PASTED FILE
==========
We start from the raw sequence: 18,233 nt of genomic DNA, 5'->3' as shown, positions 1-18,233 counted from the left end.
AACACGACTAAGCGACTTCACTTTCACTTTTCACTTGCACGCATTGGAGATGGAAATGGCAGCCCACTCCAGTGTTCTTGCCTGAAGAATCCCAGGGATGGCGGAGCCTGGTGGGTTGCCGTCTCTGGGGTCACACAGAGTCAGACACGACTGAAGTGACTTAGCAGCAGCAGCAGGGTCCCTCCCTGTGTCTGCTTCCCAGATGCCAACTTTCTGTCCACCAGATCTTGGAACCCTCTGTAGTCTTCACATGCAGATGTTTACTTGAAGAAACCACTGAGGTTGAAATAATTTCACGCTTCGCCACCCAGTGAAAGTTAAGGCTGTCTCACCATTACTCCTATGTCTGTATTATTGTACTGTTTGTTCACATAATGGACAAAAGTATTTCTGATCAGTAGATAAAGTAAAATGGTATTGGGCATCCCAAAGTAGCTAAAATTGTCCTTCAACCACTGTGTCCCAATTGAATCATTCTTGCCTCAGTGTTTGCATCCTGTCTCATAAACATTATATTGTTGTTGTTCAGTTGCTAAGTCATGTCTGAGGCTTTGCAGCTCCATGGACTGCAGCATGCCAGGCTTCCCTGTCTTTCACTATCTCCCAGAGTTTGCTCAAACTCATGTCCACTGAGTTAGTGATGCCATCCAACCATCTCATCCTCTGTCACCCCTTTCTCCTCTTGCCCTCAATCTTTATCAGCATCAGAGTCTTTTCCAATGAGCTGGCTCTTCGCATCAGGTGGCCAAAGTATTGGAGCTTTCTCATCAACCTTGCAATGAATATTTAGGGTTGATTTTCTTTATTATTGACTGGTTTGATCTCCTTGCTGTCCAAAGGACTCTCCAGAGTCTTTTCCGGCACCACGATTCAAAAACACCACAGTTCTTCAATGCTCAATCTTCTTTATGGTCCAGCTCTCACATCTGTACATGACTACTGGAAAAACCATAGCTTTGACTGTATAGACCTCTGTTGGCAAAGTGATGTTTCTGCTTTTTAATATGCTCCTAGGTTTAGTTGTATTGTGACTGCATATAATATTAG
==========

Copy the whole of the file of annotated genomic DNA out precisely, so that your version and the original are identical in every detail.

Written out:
We start from the raw sequence: 18,233 nt of genomic DNA, 5'->3' as shown, positions 1-18,233 counted from the left end.
AACACGACTAAGCGACTTCACTTTCACTTTTCACTTGCACGCATTGGAGATGGAAATGGCAGCCCACTCCAGTGTTCTTGCCTGAAGAATCCCAGGGATGGCGGAGCCTGGTGGGTTGCCGTCTCTGGGGTCACACAGAGTCAGACACGACTGAAGTGACTTAGCAGCAGCAGCAGGGTCCCTCCCTGTGTCTGCTTCCCAGATGCCAACTTTCTGTCCACCAGATCTTGGAACCCTCTGTAGTCTTCACATGCAGATGTTTACTTGAAGAAACCACTGAGGTTGAAATAATTTCACGCTTCGCCACCCAGTGAAAGTTAAGGCTGTCTCACCATTACTCCTATGTCTGTATTATTGTACTGTTTGTTCACATAATGGACAAAAGTATTTCTGATCAGTAGATAAAGTAAAATGGTATTGGGCATCCCAAAGTAGCTAAAATTGTCCTTCAACCACTGTGTCCCAATTGAATCATTCTTGCCTCAGTGTTTGCATCCTGTCTCATAAACATTATATTGTTGTTGTTCAGTTGCTAAGTCATGTCTGAGGCTTTGCAGCTCCATGGACTGCAGCATGCCAGGCTTCCCTGTCTTTCACTATCTCCCAGAGTTTGCTCAAACTCATGTCCACTGAGTTAGTGATGCCATCCAACCATCTCATCCTCTGTCACCCCTTTCTCCTCTTGCCCTCAATCTTTATCAGCATCAGAGTCTTTTCCAATGAGCTGGCTCTTCGCATCAGGTGGCCAAAGTATTGGAGCTTTCTCATCAACCTTGCAATGAATATTTAGGGTTGATTTTCTTTATTATTGACTGGTTTGATCTCCTTGCTGTCCAAAGGACTCTCCAGAGTCTTTTCCGGCACCACGATTCAAAAACACCACAGTTCTTCAATGCTCAATCTTCTTTATGGTCCAGCTCTCACATCTGTACATGACTACTGGAAAAACCATAGCTTTGACTGTATAGACCTCTGTTGGCAAAGTGATGTTTCTGCTTTTTAATATGCTCCTAGGTTTAGTTGTATTGTGACTGCATATAATATTAG